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1  
by default tcpdump only captures the first handful of bytes in each packet. Did you tell it to capture everything, using the -s snaplen parameter ? –  nos Jul 27 '10 at 9:28
    
@nos, thanks! I tried it out, but still no luck. See my edit. –  stefita Jul 27 '10 at 9:44
    
Can you post the tcpdump command used to capture the network traffic? –  Laurent Parenteau Jul 27 '10 at 16:09
    
@Laurent Parenteau : tcpdump -s 1500 -w mylog –  stefita Jul 28 '10 at 7:42
    
Have you verified that the transfer completed successfully? You can compare the md5sum of the original file and the received file to verify that. –  Laurent Parenteau Jul 29 '10 at 15:22

5 Answers 5

up vote 7 down vote accepted
+25

There are many things wrong in the code.

  1. The file size / transfer size is hardcoded to 4294967295 bytes. So, if the file supplied isn't that many bytes, you'll have problems.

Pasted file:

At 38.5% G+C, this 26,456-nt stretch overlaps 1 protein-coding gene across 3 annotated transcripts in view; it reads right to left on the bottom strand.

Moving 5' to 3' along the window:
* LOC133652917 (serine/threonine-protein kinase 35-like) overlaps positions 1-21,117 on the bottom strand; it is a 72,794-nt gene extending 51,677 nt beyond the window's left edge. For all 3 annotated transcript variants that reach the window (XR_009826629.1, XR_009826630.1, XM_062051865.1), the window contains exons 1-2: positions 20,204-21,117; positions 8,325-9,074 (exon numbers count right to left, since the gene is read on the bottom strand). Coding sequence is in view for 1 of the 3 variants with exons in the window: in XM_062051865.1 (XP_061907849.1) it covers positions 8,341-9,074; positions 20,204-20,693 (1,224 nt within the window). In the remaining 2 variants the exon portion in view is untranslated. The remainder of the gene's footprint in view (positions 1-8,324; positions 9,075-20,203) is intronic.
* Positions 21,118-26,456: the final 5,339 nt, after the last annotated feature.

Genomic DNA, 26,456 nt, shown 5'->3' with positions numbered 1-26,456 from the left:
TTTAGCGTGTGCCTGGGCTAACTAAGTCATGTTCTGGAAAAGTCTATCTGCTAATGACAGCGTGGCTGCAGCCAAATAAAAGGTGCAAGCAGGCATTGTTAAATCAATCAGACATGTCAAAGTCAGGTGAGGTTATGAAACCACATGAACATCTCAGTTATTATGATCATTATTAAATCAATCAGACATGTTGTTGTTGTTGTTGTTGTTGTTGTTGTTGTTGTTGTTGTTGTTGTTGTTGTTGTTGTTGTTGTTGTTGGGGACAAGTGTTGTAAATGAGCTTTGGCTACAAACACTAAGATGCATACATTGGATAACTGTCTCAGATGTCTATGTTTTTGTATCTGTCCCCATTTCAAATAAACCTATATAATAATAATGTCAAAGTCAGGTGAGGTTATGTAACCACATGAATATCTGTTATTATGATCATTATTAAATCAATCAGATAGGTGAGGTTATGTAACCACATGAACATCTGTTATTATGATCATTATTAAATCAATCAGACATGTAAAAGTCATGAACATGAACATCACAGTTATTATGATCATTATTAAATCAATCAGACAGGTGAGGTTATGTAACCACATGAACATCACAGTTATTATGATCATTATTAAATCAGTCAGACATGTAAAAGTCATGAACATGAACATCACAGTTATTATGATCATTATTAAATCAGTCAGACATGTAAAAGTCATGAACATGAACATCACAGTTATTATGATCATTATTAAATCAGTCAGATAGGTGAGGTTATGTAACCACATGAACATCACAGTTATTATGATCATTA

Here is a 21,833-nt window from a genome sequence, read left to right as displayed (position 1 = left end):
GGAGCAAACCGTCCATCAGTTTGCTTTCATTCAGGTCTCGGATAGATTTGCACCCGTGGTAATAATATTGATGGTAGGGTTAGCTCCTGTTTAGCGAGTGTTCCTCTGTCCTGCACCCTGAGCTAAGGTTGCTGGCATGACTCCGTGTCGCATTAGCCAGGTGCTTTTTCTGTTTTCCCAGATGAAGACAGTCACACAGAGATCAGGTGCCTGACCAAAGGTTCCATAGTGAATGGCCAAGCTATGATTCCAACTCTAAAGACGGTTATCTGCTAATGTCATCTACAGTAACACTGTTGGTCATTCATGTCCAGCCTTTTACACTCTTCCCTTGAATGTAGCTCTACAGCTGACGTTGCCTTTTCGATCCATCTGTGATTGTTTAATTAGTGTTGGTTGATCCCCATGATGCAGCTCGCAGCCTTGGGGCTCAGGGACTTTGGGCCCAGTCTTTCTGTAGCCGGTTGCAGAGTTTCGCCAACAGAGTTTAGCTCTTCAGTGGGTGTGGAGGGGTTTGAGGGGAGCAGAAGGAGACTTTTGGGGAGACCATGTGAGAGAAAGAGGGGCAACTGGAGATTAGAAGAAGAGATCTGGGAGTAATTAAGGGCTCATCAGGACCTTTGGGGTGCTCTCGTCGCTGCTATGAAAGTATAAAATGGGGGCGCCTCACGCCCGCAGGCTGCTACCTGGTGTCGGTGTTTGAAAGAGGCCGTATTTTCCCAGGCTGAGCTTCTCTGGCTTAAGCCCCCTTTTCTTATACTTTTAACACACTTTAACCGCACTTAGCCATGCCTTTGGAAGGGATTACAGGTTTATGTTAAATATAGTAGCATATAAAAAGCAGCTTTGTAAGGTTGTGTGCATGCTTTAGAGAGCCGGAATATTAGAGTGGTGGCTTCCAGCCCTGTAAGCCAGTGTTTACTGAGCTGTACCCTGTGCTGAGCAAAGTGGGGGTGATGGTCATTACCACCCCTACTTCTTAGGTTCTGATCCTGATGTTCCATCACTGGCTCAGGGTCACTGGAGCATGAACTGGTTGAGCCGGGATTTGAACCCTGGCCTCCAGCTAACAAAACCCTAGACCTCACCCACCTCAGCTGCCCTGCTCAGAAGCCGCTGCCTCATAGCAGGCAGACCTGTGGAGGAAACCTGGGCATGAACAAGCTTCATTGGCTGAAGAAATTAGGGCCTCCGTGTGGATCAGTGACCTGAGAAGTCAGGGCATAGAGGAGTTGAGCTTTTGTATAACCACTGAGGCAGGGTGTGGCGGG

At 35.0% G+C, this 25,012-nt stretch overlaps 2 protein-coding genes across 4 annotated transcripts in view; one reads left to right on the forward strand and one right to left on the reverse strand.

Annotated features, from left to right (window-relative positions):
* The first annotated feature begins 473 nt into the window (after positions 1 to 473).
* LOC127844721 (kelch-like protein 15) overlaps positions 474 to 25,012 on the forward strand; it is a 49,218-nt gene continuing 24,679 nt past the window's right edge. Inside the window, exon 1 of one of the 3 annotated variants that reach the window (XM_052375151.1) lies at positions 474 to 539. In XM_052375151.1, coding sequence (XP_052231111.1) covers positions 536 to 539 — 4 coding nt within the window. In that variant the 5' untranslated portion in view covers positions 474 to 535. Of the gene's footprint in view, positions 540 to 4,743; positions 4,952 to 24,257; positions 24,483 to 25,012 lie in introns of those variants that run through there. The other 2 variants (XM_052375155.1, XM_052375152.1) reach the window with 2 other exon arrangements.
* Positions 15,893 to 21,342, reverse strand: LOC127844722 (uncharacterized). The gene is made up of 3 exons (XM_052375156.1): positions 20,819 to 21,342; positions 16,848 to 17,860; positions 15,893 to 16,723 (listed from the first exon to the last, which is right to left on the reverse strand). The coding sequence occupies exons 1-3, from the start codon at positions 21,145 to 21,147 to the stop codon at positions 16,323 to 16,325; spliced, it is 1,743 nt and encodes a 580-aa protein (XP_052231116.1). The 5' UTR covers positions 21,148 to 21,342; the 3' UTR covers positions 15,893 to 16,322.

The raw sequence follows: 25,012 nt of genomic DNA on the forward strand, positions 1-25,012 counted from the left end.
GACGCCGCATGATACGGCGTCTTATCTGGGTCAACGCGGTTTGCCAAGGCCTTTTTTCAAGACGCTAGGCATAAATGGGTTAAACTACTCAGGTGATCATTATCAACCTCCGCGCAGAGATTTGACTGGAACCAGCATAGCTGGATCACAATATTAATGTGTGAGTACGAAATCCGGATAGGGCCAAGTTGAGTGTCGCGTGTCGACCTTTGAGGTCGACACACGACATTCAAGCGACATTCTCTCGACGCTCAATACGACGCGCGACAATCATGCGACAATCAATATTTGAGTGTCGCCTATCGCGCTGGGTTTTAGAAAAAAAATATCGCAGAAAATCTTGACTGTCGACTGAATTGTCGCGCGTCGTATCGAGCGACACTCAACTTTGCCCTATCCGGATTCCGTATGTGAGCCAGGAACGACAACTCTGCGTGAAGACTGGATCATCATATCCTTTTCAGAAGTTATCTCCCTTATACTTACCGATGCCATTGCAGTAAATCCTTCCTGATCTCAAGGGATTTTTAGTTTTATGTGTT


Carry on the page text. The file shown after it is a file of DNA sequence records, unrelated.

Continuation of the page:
2. In the sender, you aren't checking if the file read is successful or not. So if the file is smaller than 4294967295 bytes, you won't know it and send junk data (or nothing at all) over the network.
  3. When you use UDP and DDCP, the packets order isn't guarantee, so the data received may be out of order (ie. junk).
  4. When you use UDP, there's no retransmission of lost packet, so some data may never be received.
  5. In the receiver, you aren't check how many bytes you received, you always write MAX_LINE bytes to the file. So even if you receive 0 bytes, you'll still be writing to the file, which is wrong.